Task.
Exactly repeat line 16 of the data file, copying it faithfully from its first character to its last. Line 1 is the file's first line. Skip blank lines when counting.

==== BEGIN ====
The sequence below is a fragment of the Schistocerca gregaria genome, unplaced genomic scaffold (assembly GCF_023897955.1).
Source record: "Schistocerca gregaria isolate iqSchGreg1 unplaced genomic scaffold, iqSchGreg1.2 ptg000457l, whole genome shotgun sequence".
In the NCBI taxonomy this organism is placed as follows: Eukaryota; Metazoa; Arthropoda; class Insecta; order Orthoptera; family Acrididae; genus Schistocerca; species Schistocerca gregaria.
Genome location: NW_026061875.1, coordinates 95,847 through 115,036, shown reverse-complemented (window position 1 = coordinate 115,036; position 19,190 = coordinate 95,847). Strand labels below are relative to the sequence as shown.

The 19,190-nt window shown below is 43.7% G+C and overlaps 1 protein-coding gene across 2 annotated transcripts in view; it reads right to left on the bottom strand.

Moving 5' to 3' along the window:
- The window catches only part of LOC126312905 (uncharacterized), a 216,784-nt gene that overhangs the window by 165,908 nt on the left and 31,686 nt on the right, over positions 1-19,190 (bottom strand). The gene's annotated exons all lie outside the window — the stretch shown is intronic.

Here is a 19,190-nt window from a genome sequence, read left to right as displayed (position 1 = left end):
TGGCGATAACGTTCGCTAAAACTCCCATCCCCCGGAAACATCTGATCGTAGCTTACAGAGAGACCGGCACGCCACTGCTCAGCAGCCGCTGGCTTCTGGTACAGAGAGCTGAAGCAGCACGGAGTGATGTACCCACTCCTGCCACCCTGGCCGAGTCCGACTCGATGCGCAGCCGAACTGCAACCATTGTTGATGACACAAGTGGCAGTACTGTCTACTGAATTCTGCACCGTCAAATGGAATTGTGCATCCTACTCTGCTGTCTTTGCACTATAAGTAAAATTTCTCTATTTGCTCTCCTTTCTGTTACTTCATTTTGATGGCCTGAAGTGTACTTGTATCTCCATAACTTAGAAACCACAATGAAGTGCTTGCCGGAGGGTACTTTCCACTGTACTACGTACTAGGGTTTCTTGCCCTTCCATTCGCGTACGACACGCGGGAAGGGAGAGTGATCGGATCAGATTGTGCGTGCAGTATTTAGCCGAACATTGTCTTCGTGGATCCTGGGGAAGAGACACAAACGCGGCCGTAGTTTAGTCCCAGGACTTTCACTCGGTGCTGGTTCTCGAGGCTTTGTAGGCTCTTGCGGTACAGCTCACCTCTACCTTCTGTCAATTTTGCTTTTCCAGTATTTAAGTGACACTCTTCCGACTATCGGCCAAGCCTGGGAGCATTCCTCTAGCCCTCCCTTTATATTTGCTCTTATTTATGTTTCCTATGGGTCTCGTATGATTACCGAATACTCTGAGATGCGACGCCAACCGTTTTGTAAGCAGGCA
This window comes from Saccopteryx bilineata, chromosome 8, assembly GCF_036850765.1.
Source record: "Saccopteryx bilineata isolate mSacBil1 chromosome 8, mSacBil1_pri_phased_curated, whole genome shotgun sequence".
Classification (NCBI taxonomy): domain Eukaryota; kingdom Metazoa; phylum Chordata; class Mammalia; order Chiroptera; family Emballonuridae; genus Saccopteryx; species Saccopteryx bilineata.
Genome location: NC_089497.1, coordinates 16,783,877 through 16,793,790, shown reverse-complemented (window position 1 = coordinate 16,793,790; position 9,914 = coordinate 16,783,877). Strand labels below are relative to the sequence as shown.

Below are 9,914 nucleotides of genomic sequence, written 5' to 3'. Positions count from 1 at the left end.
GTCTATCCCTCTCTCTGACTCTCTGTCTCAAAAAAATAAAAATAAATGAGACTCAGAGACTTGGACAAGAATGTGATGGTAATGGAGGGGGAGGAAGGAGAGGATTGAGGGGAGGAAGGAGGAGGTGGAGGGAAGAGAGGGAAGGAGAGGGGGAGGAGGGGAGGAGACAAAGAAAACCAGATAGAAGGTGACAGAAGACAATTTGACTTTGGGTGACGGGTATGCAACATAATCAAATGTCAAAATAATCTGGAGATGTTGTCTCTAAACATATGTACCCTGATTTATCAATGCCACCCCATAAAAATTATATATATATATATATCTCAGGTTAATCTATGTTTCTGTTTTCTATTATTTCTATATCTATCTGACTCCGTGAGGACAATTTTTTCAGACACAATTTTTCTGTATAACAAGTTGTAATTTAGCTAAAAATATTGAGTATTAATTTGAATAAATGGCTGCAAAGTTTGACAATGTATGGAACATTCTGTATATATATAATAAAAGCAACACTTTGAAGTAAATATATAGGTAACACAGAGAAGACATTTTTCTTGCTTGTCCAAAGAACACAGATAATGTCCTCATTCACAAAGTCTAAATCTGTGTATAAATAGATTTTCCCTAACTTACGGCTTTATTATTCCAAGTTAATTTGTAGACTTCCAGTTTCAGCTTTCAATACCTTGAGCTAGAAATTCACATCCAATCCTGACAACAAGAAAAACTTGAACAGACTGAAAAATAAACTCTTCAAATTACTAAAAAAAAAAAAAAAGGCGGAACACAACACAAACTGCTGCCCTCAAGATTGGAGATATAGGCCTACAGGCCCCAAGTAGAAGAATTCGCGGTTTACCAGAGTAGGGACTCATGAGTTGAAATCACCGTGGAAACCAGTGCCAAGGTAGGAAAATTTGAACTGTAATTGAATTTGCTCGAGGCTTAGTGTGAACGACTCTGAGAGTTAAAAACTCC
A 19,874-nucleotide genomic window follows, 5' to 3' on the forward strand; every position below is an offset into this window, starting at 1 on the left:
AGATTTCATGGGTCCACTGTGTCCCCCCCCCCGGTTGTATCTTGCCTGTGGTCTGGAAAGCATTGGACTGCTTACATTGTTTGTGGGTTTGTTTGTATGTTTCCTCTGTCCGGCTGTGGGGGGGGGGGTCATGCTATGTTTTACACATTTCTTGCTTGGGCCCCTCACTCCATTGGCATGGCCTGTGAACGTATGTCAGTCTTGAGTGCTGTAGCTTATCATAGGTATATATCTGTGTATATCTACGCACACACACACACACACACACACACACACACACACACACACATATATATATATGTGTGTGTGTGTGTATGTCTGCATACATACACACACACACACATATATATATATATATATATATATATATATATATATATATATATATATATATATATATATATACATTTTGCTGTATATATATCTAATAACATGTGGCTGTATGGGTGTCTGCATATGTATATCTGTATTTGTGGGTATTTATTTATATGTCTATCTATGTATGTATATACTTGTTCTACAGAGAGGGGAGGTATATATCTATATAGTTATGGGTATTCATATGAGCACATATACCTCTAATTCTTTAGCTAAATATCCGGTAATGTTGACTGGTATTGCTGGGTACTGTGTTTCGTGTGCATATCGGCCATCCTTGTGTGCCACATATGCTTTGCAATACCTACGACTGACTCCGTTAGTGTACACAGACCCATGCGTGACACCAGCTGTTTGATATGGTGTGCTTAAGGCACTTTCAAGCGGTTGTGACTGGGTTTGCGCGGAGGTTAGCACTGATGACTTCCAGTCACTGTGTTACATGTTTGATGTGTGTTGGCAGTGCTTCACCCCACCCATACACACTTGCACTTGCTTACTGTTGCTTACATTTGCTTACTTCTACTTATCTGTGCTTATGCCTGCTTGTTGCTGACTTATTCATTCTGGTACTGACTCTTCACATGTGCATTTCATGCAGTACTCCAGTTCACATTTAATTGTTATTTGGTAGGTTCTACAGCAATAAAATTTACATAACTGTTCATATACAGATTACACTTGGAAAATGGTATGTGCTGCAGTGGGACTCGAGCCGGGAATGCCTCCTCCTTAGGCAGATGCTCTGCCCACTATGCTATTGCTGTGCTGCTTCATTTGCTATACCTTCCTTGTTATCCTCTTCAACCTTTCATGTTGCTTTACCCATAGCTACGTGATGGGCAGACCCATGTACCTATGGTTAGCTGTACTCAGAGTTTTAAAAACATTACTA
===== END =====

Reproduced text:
A 19,874-nucleotide genomic window follows, 5' to 3' on the forward strand; every position below is an offset into this window, starting at 1 on the left: